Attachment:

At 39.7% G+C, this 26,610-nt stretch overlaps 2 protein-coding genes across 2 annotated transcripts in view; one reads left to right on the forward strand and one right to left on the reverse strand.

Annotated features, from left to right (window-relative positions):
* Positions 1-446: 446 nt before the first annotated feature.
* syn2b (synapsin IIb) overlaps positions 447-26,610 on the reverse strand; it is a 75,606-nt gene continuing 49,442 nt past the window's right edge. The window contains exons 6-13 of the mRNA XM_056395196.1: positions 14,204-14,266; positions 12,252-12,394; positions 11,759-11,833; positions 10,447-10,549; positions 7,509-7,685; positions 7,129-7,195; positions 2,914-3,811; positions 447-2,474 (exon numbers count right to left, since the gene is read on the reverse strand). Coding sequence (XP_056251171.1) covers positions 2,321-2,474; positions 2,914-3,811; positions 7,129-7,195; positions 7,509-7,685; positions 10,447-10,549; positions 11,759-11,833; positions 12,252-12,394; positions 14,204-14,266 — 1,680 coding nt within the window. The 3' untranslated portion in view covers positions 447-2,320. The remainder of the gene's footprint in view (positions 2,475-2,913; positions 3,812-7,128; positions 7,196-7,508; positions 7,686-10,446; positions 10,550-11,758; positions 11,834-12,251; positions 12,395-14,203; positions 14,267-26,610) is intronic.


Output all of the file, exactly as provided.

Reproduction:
At 39.7% G+C, this 26,610-nt stretch overlaps 2 protein-coding genes across 2 annotated transcripts in view; one reads left to right on the forward strand and one right to left on the reverse strand.

Annotated features, from left to right (window-relative positions):
* Positions 1-446: 446 nt before the first annotated feature.
* syn2b (synapsin IIb) overlaps positions 447-26,610 on the reverse strand; it is a 75,606-nt gene continuing 49,442 nt past the window's right edge. The window contains exons 6-13 of the mRNA XM_056395196.1: positions 14,204-14,266; positions 12,252-12,394; positions 11,759-11,833; positions 10,447-10,549; positions 7,509-7,685; positions 7,129-7,195; positions 2,914-3,811; positions 447-2,474 (exon numbers count right to left, since the gene is read on the reverse strand). Coding sequence (XP_056251171.1) covers positions 2,321-2,474; positions 2,914-3,811; positions 7,129-7,195; positions 7,509-7,685; positions 10,447-10,549; positions 11,759-11,833; positions 12,252-12,394; positions 14,204-14,266 — 1,680 coding nt within the window. The 3' untranslated portion in view covers positions 447-2,320. The remainder of the gene's footprint in view (positions 2,475-2,913; positions 3,812-7,128; positions 7,196-7,508; positions 7,686-10,446; positions 10,550-11,758; positions 11,834-12,251; positions 12,395-14,203; positions 14,267-26,610) is intronic.